What Makes A Painting Work Art Blog
Tiny paintings that work well may combine great color and value choice with simple forms. They punch you between the eyes from across the room. Other outstanding miniatures are complex and draw you in with detail, luring you to discover their secret heart.
"Electric City", which sold last weekend at a local gallery on its first trip out of the studio, mostly falls into the second category. It doesn't punch you between the eyes from across the room, but it does invite you in from 20+ feet away. While the eyes pick up an overall colorful quality, it is the forms created by areas of lighter and darker values that are most noticeable from a distance. The come hither voice of the complex small work is heard in this distant view via the rather showy frame (I'd have given a simple small work a starkly simple frame.) As you come closer you notice that the back mat is actually a paper which carries fainter echoes of the gold that rims the frame and the gold leaf which edges the small drawing.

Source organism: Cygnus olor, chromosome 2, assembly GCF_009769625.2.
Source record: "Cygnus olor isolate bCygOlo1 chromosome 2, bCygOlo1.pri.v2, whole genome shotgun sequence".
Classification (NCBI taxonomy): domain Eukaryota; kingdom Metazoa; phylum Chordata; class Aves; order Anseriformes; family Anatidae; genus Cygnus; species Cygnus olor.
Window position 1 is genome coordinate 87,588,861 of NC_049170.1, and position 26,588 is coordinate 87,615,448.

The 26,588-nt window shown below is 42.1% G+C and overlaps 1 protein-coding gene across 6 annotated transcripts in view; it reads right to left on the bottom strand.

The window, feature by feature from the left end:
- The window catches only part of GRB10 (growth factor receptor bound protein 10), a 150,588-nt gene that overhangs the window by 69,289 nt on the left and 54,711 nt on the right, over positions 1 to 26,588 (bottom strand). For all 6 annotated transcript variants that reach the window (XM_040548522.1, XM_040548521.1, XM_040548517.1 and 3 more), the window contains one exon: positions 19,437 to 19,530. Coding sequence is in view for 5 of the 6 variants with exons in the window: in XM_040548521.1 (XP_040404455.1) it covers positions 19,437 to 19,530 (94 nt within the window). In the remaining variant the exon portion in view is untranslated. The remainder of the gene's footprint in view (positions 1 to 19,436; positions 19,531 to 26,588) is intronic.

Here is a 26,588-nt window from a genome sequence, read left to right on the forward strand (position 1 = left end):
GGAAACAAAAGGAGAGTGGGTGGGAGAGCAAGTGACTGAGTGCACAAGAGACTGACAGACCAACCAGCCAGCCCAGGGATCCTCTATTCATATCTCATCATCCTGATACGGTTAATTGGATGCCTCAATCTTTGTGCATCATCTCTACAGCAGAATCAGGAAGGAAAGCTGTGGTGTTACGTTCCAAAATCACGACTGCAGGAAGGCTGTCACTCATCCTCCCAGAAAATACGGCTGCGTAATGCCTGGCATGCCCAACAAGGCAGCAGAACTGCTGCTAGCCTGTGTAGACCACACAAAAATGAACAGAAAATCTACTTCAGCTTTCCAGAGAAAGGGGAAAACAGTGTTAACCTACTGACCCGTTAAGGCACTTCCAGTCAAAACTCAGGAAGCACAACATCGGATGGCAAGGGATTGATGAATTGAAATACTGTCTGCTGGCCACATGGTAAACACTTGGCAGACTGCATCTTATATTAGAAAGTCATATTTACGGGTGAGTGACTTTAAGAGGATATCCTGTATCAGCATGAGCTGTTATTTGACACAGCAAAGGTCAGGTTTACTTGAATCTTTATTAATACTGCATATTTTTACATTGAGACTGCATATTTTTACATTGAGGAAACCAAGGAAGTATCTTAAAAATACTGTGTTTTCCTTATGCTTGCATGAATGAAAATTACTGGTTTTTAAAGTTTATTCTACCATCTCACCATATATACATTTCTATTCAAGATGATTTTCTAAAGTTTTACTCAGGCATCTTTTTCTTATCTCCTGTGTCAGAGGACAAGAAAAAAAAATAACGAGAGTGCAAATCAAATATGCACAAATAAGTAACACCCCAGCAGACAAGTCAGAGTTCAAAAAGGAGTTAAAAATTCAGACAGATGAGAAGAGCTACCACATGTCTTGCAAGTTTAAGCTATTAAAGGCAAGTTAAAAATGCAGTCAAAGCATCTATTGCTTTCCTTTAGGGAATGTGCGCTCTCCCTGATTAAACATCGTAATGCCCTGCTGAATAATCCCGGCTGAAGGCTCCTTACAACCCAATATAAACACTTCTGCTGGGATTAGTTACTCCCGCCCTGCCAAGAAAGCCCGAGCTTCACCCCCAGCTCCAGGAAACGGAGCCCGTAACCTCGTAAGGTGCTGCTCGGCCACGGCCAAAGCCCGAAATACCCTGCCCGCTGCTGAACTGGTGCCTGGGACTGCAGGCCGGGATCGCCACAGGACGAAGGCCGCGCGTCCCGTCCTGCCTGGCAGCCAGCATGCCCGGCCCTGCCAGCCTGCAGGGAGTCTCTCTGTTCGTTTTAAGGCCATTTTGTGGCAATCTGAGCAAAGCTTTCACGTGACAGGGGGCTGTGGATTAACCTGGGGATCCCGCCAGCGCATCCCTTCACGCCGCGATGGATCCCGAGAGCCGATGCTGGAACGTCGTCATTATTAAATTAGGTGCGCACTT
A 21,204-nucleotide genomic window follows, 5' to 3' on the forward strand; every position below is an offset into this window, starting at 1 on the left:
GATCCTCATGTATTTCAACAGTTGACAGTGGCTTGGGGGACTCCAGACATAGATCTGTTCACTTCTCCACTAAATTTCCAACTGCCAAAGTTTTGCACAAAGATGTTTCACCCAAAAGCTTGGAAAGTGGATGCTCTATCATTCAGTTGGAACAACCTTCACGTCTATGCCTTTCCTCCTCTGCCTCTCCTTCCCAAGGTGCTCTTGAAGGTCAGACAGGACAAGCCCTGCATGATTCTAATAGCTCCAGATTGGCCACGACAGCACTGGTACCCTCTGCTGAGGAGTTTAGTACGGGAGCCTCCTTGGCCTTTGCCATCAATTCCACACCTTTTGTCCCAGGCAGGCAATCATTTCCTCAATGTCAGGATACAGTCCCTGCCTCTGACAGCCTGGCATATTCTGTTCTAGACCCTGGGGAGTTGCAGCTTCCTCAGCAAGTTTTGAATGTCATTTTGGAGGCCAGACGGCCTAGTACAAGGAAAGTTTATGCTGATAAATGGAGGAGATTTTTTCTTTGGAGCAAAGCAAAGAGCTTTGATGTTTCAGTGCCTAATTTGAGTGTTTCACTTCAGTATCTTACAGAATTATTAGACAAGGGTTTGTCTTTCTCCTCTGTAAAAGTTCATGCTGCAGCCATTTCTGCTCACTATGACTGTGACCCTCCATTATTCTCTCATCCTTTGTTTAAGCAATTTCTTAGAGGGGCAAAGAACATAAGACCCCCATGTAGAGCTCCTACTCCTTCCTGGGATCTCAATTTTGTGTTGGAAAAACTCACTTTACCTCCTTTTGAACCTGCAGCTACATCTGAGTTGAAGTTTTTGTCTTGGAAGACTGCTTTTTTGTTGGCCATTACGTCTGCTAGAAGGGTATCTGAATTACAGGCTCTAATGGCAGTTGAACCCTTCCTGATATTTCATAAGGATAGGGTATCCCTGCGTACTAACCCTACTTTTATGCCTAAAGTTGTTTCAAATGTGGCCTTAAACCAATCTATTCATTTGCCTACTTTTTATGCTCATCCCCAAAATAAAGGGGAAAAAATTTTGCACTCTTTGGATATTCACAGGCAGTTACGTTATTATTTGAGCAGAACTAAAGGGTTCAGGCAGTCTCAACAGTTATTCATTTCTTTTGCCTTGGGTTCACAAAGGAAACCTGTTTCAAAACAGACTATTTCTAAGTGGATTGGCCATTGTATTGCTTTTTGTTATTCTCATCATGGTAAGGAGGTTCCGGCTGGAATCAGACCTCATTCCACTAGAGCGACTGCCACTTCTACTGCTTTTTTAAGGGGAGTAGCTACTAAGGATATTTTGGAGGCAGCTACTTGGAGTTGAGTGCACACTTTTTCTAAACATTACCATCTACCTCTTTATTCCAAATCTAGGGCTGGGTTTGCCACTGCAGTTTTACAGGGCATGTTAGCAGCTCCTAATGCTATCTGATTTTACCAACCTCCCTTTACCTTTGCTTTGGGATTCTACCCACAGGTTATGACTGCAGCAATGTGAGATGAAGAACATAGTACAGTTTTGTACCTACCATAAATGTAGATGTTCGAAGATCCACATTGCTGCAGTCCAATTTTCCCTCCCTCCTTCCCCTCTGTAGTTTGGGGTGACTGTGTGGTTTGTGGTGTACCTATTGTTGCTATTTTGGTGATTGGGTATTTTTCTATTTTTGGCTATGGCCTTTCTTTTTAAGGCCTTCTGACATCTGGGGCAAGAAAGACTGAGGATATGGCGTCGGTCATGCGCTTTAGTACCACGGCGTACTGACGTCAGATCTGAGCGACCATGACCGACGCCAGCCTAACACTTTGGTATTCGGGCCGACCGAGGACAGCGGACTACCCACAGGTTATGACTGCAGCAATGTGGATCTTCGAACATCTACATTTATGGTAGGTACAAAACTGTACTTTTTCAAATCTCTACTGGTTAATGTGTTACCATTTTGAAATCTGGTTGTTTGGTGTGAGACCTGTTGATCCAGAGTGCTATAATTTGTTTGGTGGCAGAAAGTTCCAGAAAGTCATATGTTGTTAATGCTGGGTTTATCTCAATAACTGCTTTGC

The drawing itself is a series of geometric shapes that create an abstract city. Colors and forms are repeated with many variations. Each viewer will experience the hum of the city differently; for abstracts most especially invite collaboration between creator and viewer to create meaning. Representative art, of course, could also be presented in minute complexity that would catch attention and draw a gallery visitor in for a closer look.